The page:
The first neurologist states there are no more diagnostic tests available for me, however after some research that does not appear to be accurate so that can be challenging also. You may have to continue to press for all possible diagnostic avenues and be your own advocate even when others are doubting or dismissing you.

I can relate to your stress and fear of where this may be heading, at the onset of this I started imagining the worst. Would I eventually be incapacitated? The frustration mounts because doctors can't be sure of anything so you can't get straight forward predictions. Yep, it's easy for others, even family members, even some doctors, to not fully understand the affect of this condition as they can't see any outward appearance of the disease. In some cases some people won't even believe you and paradoxically the more outwardly stressed you appear some might start pegging you as being psychosomatic. My advice would be to ignore them, stay strong, stay focused and work with your doctors.

Perhaps being significantly older than you I've had more time to practice dealing with stress. As best you can pay attention to your breathing, when you feel the anxiety make a conscious effort to breathe slow and rhythmic. Get up, move around, go outside for some fresh air. I know it's easier said then done but try not to constantly run worst case scenarios in your mind, it just becomes a negative feedback loop. With practice you can calm things without the meds. I try to remind myself that none of my worrying will change the outcome so I try to manage things as they come, one step at a time, the best I can.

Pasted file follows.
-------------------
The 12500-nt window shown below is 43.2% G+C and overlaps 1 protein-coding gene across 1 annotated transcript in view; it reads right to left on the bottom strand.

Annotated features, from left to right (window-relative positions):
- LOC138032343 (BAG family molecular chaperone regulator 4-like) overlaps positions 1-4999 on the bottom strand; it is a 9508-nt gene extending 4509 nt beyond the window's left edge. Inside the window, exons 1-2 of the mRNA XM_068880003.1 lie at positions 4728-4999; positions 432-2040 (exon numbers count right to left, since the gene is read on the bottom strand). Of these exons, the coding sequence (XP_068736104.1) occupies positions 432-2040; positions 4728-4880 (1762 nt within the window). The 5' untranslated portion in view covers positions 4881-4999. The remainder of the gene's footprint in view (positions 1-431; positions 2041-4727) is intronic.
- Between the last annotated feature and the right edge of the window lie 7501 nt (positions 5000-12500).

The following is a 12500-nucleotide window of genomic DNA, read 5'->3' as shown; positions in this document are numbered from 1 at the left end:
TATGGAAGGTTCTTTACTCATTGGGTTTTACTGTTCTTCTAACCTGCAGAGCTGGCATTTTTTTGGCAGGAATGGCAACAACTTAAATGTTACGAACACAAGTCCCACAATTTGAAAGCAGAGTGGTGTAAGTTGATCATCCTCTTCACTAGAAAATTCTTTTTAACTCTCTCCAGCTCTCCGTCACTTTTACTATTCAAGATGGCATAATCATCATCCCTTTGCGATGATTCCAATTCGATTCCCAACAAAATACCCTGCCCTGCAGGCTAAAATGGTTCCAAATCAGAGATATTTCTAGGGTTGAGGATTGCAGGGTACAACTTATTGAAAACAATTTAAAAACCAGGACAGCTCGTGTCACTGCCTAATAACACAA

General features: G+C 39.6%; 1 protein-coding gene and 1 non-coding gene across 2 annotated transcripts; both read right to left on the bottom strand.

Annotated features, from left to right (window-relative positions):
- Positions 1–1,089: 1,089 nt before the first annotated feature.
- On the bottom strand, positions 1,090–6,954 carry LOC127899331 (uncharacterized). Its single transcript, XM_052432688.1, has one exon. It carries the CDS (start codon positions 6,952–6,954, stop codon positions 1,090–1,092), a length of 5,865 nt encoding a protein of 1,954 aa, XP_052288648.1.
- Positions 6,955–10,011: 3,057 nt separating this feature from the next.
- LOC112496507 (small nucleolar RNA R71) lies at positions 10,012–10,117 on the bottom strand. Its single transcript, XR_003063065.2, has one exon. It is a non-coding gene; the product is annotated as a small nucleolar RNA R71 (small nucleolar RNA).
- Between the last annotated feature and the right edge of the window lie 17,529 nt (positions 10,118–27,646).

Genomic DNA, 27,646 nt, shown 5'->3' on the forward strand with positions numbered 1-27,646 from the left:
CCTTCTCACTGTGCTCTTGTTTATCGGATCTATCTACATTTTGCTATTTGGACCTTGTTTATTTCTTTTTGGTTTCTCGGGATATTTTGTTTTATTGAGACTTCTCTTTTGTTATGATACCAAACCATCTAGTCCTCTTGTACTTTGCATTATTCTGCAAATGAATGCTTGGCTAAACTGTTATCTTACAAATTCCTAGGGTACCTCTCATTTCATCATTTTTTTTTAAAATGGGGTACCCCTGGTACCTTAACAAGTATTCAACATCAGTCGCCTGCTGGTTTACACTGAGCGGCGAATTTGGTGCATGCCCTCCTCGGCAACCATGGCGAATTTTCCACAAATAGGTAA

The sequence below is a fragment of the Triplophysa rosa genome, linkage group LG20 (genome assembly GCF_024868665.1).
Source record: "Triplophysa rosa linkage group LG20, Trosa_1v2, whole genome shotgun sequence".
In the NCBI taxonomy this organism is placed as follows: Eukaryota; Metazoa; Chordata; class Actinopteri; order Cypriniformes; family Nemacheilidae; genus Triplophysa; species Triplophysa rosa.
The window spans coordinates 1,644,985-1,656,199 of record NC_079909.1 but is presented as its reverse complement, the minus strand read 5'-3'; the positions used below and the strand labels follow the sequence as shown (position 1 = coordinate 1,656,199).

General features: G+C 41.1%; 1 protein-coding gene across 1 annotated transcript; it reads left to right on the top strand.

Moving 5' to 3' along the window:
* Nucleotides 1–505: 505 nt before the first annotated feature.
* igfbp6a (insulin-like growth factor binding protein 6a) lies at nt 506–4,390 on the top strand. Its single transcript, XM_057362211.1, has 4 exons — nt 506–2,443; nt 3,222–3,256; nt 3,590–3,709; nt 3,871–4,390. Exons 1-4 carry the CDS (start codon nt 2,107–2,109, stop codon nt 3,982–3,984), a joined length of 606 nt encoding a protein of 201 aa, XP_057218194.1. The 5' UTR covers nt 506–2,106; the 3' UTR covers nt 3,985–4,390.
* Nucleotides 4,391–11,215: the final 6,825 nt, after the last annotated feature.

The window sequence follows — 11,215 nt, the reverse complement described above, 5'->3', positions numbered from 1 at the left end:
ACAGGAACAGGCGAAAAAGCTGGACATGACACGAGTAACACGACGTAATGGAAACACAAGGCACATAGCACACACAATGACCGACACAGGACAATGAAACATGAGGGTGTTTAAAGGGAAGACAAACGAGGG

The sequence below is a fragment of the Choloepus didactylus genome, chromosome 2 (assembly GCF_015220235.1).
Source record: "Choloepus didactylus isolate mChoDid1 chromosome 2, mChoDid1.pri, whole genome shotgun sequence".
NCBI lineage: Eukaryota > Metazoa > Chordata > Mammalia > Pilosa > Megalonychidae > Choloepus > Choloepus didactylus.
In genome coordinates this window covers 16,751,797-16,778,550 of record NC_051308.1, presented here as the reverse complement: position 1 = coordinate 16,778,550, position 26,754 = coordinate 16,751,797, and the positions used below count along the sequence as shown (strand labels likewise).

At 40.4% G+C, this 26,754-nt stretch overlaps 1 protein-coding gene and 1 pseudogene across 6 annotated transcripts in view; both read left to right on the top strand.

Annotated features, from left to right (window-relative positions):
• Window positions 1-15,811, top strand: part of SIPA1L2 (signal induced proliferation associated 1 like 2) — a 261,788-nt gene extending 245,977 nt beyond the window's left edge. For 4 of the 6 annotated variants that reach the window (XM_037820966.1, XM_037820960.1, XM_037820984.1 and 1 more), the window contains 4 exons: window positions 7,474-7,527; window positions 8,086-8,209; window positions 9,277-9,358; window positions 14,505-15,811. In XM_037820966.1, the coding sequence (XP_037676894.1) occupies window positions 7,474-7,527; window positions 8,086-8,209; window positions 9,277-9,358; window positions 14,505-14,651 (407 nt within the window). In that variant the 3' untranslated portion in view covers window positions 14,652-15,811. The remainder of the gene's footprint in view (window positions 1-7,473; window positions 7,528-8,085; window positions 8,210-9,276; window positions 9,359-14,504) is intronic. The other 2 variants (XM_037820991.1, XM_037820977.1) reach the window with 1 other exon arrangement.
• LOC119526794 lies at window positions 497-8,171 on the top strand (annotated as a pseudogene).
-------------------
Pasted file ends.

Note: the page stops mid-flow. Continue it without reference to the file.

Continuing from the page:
Have your doctors prescribed anything to try and relieve the SFN symptoms? I was prescribed gabapentin, being a health nut of sorts I don't like taking pills but it has significantly taken the edge off the nerve symptoms without any noticeable side effects. If you can mitigate the discomfort that goes hand in hand with reducing stress, at least it has for me.

Stay strong and good luck!
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Old 06-29-2017, 08:42 PM #4
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Originally Posted by Apex Clipper View Post
Hi Usif,



While I cannot speak to your diagnoses or future prognosis I'm responding here because your story is near identical to mine and I just joined the forum two days ago also seeking information.



I had the same progression in both feet and hands with it now progressing up my lower legs and a hint of now progressing to the forearms. I was also always healthy all my life and paid attention to my diet. I had the same blood work-ups, brain MRI and just recently a second neurologist performed an EMG test which was negative, at which point he confirmed SFN with cause unknown. I'm awaiting results of autoimmune & thyroid blood tests.



The first neurologist states there are no more diagnostic tests available for me, however after some research that does not appear to be accurate so that can be challenging also. You may have to continue to press for all possible diagnostic avenues and be your own advocate even when others are doubting or dismissing you.



I can relate to your stress and fear of where this may be heading, at the onset of this I started imagining the worst. Would I eventually be incapacitated? The frustration mounts because doctors can't be sure of anything so you can't get straight forward predictions. Yep, it's easy for others, even family members, even some doctors, to not fully understand the affect of this condition as they can't see any outward appearance of the disease. In some cases some people won't even believe you and paradoxically the more outwardly stressed you appear some might start pegging you as being psychosomatic. My advice would be to ignore them, stay strong, stay focused and work with your doctors.